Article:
Responsibility Seesaw

Responsibility Seesaw

A seesaw appears to be a binary. Either you’re up or down. Emotionally it’s easiest to imagine this as you’re happy or you’re unhappy. Stressed or not stressed. I am often stressed by responsibility so naturally I dream of relief. How wonderful it would be to roll the backpack of anxiety off my weary shoulders and shove it deep into the closet, not to be hoisted again until next season. I wish for this so often. I am delusionally imaging a world of equilibrium. I think if I am not stressed about too much to do, I will be in a stasis of happiness.

No. Stasis does not exist, it is merely the briefest moment of passing through the fulcrum from one state of anxiety to the next.

I noticed this last night. I was taking stock and feeling pretty darn good about my week’s accomplishments. I had managed to do so much! And the future was looking a little less hectic. It’s as if I had been stuck in the up position of the seesaw for a month by an elephant of labor who either refused to pump his thick legs up and down or who was just too large for it to be effective. But miraculously, he had shrunk in size and I was slowly floating down. Happiness is just on the other side! Here I come!

I felt total bliss as the board evened out, me and the now skinny elephant smiling across from each other, perfectly aligned, our eyes meeting in joyous anticipation.

How brief was that joy, how fleeting that sense of ease. The skinny elephant suddenly transformed into an emaciated rodent who flew up in the air as my terrified butt whacked the ground. Thrown from the game he scurried away, leaving me unable to go up again. What if I don’t get any more work? What if all the jobs dry up? What if I have nothing to do? All the anxiety was back, just a mirror image.

Too much or too little. Those are always the main course. The hoped-for sense of ease is a momentary movement in between.

I am glad I could see it so clearly. And the metaphor helps. Possibly the thing to do is get off the damn seesaw.


Illustrations by my brilliant husband, Andy Norman.

Stop Telling Him Anything And Just Get To It

Stop Telling Him Anything And Just Get To It

Having ideas for me is easy. Ideas are just thoughts and who know where they come from, but they are impossible to stop. Turning an idea into an actual thing, executing it, manifesting it, that’s very hard. Nothing just comes, everything has to be implemented.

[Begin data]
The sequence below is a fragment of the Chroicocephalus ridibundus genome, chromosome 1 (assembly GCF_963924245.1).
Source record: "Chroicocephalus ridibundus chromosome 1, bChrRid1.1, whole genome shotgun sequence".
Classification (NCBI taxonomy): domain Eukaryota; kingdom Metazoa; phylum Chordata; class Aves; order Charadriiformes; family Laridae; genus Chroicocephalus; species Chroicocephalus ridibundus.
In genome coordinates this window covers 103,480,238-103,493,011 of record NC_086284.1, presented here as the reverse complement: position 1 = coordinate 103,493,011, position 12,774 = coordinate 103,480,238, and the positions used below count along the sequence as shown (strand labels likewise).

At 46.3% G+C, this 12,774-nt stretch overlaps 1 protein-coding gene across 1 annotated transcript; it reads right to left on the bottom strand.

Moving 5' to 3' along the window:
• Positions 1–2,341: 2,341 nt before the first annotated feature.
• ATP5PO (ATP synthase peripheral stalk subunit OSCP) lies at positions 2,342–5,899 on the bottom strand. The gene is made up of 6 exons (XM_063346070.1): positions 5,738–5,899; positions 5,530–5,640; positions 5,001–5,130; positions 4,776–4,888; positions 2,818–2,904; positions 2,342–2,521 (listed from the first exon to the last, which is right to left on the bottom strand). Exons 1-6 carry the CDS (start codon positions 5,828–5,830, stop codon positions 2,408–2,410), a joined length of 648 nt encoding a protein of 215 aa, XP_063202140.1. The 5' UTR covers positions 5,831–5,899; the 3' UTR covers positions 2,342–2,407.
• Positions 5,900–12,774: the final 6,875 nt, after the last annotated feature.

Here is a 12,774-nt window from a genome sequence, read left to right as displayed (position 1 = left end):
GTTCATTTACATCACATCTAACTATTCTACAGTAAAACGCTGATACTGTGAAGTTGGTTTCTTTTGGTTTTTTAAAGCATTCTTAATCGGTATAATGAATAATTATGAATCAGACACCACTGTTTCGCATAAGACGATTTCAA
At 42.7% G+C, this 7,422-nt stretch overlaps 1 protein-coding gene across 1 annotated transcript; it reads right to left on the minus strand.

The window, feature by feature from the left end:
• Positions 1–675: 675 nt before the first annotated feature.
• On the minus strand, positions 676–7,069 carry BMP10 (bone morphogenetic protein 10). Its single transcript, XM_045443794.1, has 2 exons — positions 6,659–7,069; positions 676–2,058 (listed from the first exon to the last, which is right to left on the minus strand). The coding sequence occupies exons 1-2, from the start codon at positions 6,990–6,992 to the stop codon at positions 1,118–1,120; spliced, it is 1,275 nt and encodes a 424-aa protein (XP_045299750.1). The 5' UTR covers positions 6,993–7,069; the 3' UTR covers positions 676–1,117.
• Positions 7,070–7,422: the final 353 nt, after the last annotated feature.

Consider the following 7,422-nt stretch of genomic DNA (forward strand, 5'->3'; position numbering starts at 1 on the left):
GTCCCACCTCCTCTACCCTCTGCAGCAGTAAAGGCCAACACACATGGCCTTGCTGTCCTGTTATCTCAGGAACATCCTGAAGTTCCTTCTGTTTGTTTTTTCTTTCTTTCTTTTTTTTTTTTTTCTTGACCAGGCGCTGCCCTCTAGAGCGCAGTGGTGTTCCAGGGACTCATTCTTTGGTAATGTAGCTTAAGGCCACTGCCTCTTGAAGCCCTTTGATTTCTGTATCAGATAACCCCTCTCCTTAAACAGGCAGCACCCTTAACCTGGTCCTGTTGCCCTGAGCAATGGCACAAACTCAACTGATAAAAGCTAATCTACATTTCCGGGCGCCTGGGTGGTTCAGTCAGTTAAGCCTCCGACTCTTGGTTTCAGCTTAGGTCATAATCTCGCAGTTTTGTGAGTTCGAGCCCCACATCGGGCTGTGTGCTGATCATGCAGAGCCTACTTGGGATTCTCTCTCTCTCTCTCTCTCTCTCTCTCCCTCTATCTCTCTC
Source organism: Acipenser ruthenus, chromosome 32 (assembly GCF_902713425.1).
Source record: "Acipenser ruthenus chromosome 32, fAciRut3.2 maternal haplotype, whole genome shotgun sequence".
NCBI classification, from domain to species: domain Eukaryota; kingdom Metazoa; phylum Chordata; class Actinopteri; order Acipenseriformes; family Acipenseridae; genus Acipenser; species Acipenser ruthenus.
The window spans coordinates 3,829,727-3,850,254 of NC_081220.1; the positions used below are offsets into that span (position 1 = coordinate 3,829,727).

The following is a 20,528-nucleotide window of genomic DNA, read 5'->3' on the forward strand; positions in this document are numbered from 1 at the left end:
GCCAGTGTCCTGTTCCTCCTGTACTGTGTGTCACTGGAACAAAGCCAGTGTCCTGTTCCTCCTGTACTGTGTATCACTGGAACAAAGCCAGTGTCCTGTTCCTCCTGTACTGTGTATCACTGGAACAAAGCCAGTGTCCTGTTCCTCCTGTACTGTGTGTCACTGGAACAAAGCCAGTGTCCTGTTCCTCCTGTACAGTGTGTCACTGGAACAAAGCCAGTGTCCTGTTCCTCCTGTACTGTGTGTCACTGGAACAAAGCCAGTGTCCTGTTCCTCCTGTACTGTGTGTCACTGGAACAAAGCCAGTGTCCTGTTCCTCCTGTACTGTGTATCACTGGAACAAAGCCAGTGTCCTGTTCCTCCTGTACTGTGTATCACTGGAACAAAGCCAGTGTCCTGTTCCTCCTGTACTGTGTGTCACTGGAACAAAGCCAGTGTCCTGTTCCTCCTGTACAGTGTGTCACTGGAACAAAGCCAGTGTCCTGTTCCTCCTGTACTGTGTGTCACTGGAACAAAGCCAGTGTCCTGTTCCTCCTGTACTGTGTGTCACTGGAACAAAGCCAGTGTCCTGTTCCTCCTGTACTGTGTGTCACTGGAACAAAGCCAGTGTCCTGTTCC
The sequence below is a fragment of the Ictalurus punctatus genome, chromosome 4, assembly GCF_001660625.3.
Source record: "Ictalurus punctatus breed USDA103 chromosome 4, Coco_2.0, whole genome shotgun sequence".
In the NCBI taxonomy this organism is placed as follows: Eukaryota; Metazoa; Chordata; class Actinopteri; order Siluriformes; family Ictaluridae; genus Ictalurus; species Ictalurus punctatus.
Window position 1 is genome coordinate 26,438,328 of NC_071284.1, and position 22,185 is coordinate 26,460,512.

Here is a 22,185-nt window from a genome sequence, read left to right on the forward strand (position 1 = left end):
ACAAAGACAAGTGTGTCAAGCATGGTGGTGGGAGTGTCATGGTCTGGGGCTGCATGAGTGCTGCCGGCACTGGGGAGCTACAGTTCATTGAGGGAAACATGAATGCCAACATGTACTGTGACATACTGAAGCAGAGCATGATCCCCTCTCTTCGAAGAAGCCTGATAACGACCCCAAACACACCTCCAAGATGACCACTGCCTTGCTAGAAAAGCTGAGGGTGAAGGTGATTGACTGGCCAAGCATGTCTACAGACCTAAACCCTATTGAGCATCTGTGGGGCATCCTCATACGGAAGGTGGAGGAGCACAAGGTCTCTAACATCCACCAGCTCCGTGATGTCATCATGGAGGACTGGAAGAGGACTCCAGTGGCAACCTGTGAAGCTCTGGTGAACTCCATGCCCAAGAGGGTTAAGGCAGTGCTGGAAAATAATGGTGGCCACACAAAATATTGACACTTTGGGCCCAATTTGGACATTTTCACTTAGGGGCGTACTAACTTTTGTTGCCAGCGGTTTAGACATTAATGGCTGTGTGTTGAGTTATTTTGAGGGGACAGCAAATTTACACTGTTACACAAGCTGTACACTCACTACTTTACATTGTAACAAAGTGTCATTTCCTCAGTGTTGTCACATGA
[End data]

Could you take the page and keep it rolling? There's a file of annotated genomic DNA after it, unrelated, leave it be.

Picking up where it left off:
I have a voice in my head that plays devil’s advocate on any idea we are interested in pursuing. This analytical character loves to quickly game out our idea and get right to pointing out potential problems. While we struggle to maintain enthusiasm and even memory for the initial idea, they rapidly innumerate the pitfalls and problems we are likely to experience. Knowing us as well as we know ourselves, they are particularly adept at seeing where our weaknesses are going to come into play and reminding us how ideas didn’t work out in the past due to poor follow through and systemic indecision. There is only one way around this fellow, stop telling him anything and just get to it.

Take any part of the idea and implement something. If you want a blog, create a site on WordPress. If you want to draw, get some paper. Or even better, just draw something. On anything and hang it up where you will see it multiple times a day. Or maybe it’s a much bigger idea like turn Sidewalk Faces into a book, sell prints online, have a show. What do you do then?

The first idea, the initiating big idea, is not really a thing at all, it’s just a trail marker at the beginning of the hike. It signifies that you are at the beginning and should go forward. The good ideas come after you have taken the first action. They are more useful than the ideas the critic was responding to because those ideas were theoretical. The ideas that follow an action are much easier to implement because they are connected to something tangible. If you signed up with WordPress for a blog and then wrote a post it wouldn’t be too difficult to have an idea about a second post. And way less difficult to write it because all you would have to do is log in and go. The trick is to do the idea that has a motor behind it, the one you most truly want to do, not the one you think you should do. Not the one the critic says will add up to something.

I started this blog six years ago, before I had made my first Sidewalk Face. I didn’t know what it was for. I just wanted to write more. I wanted to see what I would write if I gave myself a place to do it. I am almost at one hundred posts! I now know what I like to write about and if I am able to conceptualize a book, I have some written content to play with. As for selling my work, I am so close. Stay tuned! Just don’t tell my inner critic what we are up to!